Conducting Research in Developmental Psychology
A Topical Guide for Research Methods Utilized Across the Lifespan
This comprehensive guide offers a rich introduction to research methods, experimental design and data analysis techniques in developmental science, emphasizing the importance of an understanding of this area of psychology for any student or researcher interested in examining development across the lifespan.
The expert contributors enhance the reader’s knowledge base, understanding of methods, and critical thinking skills in their area of study. They cover development from the prenatal period to adolescence and old age, and explore key topics including the history of developmental research, ethics, animal models, physiological measures, eye-tracking, and computational and robotics models. They accessibly explore research measures and design in topics including gender identity development, the influence of neighborhoods, mother-infant attachment relationships, peer relationships in childhood, prosocial and moral development patterns, developmental psychopathology and social policy, and the examination of memory across the lifespan. Each chapter ends with a summary of innovations in the field over the last ten years, giving students and interested researchers a thorough overview of the field and an idea of what more is to come.
Conducting Research in Developmental Psychology is essential reading for upper-level undergraduate or graduate students seeking to understand a new area of developmental science, developmental psychology, and human development. It will also be of interest to junior researchers who would like to enhance their knowledge base in a particular area of developmental science, human development, education, biomedical science, or nursing.
Table of Contents
List of Contributors
1. A Century of Research in Child Development: The Emergence of a New Science
John W. Hagen, Carly A. Lasagna, and Sherri E. Packett
2. Overimitation across Development: The Influence of Individual and Contextual Factors
Bruce Rawlings, Natália Dutra, Cameron Turner, and Emma Flynn
3. Ethics in Developmental Research
Diana J. Meter and Marion K. Underwood
4. Prenatal Animal Models of Behavioral Development
Gale A. Kleven and Seanceray A. Bellinger
5. Physiological and Behavioral Research Methods across Prenatal and Infant Periods
Nancy Aaron Jones and Krystal D. Mize
6. Studying Perceptual Development in Infancy
Fabrice Damon, Nicholas J. Minar, And Anne Hillairet De Boisferon
7. Studying Children’s Verb Learning across Development
Jane B. Childers, Sneh Lalani, Blaire Porter, Sophia Arriazola, Priscilla Tovar-Perez, and Bibiana Cutilletta
8. Developmental Robotics for Language Learning
Angelo Cangelosi and Matthew Schlesinger
9. Attachment Theory and Research in a Developmental Framework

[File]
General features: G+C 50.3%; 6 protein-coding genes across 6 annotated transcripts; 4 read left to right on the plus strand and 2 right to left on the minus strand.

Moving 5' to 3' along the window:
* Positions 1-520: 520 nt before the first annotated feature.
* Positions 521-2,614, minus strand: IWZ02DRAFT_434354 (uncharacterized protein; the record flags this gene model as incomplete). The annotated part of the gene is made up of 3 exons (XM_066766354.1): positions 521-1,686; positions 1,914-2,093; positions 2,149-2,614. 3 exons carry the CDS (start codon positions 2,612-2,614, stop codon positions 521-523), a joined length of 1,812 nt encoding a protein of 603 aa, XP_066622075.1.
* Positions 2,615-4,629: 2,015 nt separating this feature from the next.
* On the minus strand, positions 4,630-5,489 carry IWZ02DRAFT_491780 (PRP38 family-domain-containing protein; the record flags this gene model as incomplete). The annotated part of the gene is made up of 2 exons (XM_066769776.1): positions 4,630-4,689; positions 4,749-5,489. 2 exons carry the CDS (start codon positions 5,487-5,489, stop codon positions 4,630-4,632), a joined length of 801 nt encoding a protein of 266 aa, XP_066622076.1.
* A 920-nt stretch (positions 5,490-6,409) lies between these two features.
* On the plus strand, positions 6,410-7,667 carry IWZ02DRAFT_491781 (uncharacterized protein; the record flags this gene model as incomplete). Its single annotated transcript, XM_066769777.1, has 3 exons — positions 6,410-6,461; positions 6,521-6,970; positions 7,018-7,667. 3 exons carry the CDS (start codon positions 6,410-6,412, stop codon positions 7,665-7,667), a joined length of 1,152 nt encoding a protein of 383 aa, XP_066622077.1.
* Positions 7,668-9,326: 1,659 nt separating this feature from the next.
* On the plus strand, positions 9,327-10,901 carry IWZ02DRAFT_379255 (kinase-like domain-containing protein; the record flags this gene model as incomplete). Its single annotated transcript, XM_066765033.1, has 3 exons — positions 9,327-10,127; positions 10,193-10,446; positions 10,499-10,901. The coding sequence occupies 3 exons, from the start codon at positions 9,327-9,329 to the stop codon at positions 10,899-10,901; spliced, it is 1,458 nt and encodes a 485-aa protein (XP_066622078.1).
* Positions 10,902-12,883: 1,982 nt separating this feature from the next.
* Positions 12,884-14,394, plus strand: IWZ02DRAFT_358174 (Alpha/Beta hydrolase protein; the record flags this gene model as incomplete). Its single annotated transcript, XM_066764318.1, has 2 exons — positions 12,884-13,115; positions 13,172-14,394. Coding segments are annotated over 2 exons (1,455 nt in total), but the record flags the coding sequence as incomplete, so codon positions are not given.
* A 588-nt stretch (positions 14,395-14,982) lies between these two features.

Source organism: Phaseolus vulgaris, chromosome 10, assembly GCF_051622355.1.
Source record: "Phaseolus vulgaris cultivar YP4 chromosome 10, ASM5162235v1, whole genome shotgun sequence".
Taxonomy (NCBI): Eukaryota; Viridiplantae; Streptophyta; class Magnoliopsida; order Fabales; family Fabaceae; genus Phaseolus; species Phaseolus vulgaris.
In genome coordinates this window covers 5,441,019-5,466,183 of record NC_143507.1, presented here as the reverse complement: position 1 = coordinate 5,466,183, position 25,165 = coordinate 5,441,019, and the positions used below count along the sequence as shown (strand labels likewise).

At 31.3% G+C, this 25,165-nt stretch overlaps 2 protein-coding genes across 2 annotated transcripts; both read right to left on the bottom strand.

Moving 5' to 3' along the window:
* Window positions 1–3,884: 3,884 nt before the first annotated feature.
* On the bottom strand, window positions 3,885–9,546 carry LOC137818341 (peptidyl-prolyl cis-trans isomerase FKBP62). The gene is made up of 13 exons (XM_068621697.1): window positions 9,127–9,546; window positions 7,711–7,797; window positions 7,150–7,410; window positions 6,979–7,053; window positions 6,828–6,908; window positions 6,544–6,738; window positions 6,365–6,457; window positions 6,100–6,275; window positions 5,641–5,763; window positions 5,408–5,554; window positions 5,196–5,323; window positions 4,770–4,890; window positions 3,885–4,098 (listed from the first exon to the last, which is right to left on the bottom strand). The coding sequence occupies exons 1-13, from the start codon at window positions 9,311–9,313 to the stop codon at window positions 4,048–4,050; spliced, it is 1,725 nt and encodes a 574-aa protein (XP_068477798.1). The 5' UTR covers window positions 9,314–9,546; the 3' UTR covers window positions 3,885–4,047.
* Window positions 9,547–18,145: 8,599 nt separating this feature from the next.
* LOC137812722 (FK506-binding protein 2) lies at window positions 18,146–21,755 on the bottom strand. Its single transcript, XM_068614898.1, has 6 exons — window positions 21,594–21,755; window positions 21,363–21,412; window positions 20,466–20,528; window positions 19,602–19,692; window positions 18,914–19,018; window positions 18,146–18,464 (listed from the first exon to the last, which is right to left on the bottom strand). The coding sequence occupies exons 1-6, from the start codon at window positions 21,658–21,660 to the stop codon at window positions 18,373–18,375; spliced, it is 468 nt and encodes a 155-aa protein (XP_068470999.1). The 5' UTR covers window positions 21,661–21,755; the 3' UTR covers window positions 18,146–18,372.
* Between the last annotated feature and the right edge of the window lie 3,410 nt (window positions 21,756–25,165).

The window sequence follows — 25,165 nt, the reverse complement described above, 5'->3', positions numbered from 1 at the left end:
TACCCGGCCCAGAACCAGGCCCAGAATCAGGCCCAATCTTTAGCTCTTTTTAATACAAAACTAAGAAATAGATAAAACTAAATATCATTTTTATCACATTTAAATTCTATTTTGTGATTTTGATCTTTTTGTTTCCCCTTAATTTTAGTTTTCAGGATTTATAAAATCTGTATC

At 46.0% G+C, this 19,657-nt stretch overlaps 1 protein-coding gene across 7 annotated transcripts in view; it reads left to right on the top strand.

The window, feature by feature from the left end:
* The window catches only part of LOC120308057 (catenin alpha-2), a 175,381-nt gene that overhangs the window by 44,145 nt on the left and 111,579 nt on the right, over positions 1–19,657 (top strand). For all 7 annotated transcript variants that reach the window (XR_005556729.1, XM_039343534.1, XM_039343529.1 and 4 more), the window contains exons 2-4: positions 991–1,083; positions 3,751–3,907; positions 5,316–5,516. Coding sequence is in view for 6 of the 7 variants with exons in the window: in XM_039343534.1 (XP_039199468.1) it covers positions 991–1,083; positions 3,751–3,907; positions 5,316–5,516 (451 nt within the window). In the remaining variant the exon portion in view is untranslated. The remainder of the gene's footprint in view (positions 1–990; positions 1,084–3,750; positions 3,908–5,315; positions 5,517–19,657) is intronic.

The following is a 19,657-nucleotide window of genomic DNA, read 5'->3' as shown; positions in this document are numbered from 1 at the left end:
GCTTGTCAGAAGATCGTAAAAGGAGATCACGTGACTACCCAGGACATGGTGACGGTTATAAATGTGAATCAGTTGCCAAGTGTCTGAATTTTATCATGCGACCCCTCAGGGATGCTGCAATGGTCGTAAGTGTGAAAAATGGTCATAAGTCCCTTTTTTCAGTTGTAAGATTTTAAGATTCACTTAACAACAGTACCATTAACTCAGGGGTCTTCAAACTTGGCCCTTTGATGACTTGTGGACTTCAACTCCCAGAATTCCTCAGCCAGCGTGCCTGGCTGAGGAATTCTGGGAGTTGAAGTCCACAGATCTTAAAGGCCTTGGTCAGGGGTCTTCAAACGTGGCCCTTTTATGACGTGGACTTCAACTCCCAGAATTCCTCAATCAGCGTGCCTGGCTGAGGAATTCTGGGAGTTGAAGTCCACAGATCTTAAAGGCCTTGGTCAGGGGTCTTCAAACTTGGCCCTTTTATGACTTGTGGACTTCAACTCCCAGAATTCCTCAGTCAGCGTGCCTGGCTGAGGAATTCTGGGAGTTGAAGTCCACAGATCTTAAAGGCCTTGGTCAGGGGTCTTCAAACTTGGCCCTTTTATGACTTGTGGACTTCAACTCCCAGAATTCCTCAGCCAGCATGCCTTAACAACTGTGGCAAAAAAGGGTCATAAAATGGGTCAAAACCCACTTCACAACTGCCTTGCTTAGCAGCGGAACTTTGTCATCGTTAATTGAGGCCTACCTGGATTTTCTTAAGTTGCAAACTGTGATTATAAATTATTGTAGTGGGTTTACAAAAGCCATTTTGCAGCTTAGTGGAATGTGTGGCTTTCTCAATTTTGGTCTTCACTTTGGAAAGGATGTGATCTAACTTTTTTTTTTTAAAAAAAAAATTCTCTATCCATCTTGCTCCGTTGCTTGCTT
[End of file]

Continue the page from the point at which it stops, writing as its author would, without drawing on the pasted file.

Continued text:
Patricia Crittenden and Susan Spieker
10. Social Ecological Influences: The Role of Residential Neighborhoods in the Development of Children and Youth
Margaret O’brien Caughy*
11. Measuring Peer Relationships During Childhood: Exploring the Benefits of Using Peer Nominations
Christopher D. Aults
12. Gender Identity Development
Madhavi Menon and Sara M. Gorman
13. Methodological Issues in Cross-Cultural Research on Prosocial and Moral Development
Gustavo Carlo and Sahitya Maiya
14. Translational Science: Developmental Psychopathology and Social Policy
Ross A. Thompson
15. Methodological Considerations in Collaborative Memory and Aging Research
Michelle L. Meade, Summer R. Whillock, and Katherine M. Hart
*Dr. Tammy Leonard contributed the activities/supplemental materials that are a part of this chapter and included on the Taylor and Francis website.
Nancy Aaron Jones, Ph.D., is an associate professor in the Department of Psychology and Behavioral Neuroscience, the FAU Brain Institute and the Center for Complex Systems, Florida Atlantic University, US. Her research focuses on the integration of infant brain and emotional development in the family system, particularly in the context of maternal mood disorders.
Melannie Platt, Ph.D., is a researcher and instructor at Florida Atlantic University, US. Her main research interests include emotional development, social and emotional learning, and relationships in early childhood.
Krystal D. Mize, Ph.D., is an affiliate faculty member in the Department of Psychology and Behavioral Neuroscience at Florida Atlantic University, US. Her primary interest is in the correlates and determinants of non-optimal and optimal emotional and social development across the lifespan.
Jillian Hardin, Ph.D., is a psychology researcher and adjunct instructor at Florida Atlantic University, US. Her main research interest is how early experiential factors influence bio-behavioral development and later functioning.